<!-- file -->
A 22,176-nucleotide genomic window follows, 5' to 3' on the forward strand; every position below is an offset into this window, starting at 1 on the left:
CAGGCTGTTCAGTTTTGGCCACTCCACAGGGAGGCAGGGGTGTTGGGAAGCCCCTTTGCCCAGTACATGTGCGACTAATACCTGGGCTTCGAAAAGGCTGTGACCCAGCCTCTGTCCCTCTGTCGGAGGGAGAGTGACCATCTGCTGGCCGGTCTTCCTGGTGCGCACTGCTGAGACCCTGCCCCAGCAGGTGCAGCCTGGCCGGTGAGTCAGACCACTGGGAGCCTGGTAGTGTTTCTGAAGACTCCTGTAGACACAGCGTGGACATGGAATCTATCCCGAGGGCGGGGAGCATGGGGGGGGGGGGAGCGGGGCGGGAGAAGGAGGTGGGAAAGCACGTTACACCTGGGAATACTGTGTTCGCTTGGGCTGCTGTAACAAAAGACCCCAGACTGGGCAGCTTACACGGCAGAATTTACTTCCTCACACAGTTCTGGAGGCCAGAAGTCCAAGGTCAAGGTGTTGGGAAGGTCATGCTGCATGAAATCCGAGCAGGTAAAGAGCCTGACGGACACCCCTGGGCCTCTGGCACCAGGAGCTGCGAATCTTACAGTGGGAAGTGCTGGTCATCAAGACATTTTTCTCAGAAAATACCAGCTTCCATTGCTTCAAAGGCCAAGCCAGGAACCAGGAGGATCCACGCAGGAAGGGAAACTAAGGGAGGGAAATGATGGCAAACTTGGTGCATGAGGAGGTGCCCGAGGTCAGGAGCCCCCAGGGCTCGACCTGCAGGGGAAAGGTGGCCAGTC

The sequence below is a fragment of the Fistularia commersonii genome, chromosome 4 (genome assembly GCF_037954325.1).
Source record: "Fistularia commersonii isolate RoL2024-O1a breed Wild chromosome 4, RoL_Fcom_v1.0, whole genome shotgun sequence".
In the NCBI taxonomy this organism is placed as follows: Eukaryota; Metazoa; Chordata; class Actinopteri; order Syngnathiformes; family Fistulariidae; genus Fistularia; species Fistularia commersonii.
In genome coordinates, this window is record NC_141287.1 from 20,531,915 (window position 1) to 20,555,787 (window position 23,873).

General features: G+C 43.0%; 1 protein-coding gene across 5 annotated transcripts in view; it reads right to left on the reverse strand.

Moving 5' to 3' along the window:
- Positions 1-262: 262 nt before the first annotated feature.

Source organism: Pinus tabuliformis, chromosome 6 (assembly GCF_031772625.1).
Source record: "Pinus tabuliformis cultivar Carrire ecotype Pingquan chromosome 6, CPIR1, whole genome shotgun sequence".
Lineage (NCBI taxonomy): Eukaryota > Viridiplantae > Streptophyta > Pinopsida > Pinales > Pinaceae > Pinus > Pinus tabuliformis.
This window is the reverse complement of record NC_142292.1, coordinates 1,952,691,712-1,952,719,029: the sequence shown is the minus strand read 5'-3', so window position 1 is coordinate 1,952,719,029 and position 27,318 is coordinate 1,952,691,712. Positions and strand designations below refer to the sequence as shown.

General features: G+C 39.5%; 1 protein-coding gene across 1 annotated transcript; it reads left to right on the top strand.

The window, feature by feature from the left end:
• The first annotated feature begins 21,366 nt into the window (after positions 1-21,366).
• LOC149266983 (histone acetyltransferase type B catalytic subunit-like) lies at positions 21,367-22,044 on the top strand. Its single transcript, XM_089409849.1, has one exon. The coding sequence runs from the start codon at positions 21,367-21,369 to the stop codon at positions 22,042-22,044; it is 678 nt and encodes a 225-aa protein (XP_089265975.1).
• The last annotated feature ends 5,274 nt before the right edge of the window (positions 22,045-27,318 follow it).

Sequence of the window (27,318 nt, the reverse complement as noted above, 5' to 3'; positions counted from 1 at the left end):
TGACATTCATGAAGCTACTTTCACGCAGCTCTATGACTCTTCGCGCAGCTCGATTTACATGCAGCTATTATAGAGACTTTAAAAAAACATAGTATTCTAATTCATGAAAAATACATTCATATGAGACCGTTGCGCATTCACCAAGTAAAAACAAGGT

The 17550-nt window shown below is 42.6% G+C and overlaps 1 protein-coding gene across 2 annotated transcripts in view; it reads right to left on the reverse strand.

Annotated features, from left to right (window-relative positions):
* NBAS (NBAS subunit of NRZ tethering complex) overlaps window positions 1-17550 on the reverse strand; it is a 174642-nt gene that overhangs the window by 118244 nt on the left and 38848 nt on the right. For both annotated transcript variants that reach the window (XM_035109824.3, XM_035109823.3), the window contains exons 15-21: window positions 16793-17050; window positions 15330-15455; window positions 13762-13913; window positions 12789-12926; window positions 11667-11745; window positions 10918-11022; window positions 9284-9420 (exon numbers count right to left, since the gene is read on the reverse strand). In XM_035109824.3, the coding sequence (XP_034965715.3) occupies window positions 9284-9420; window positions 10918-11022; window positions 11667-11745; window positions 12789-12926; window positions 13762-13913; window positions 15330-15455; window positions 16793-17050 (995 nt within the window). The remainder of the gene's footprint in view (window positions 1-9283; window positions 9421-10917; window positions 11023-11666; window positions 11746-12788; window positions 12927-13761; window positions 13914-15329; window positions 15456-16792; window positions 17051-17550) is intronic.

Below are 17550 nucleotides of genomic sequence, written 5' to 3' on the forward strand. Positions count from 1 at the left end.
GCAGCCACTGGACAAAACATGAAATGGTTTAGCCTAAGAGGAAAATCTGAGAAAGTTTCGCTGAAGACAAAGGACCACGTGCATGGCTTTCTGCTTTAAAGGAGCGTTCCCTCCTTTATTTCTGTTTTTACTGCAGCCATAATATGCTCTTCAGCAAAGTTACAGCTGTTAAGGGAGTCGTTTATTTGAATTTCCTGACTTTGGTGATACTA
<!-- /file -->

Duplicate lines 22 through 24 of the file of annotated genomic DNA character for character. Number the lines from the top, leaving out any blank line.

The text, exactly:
Annotated features, from left to right (window-relative positions):
* NBAS (NBAS subunit of NRZ tethering complex) overlaps window positions 1-17550 on the reverse strand; it is a 174642-nt gene that overhangs the window by 118244 nt on the left and 38848 nt on the right. For both annotated transcript variants that reach the window (XM_035109824.3, XM_035109823.3), the window contains exons 15-21: window positions 16793-17050; window positions 15330-15455; window positions 13762-13913; window positions 12789-12926; window positions 11667-11745; window positions 10918-11022; window positions 9284-9420 (exon numbers count right to left, since the gene is read on the reverse strand). In XM_035109824.3, the coding sequence (XP_034965715.3) occupies window positions 9284-9420; window positions 10918-11022; window positions 11667-11745; window positions 12789-12926; window positions 13762-13913; window positions 15330-15455; window positions 16793-17050 (995 nt within the window). The remainder of the gene's footprint in view (window positions 1-9283; window positions 9421-10917; window positions 11023-11666; window positions 11746-12788; window positions 12927-13761; window positions 13914-15329; window positions 15456-16792; window positions 17051-17550) is intronic.

Below are 17550 nucleotides of genomic sequence, written 5' to 3' on the forward strand. Positions count from 1 at the left end.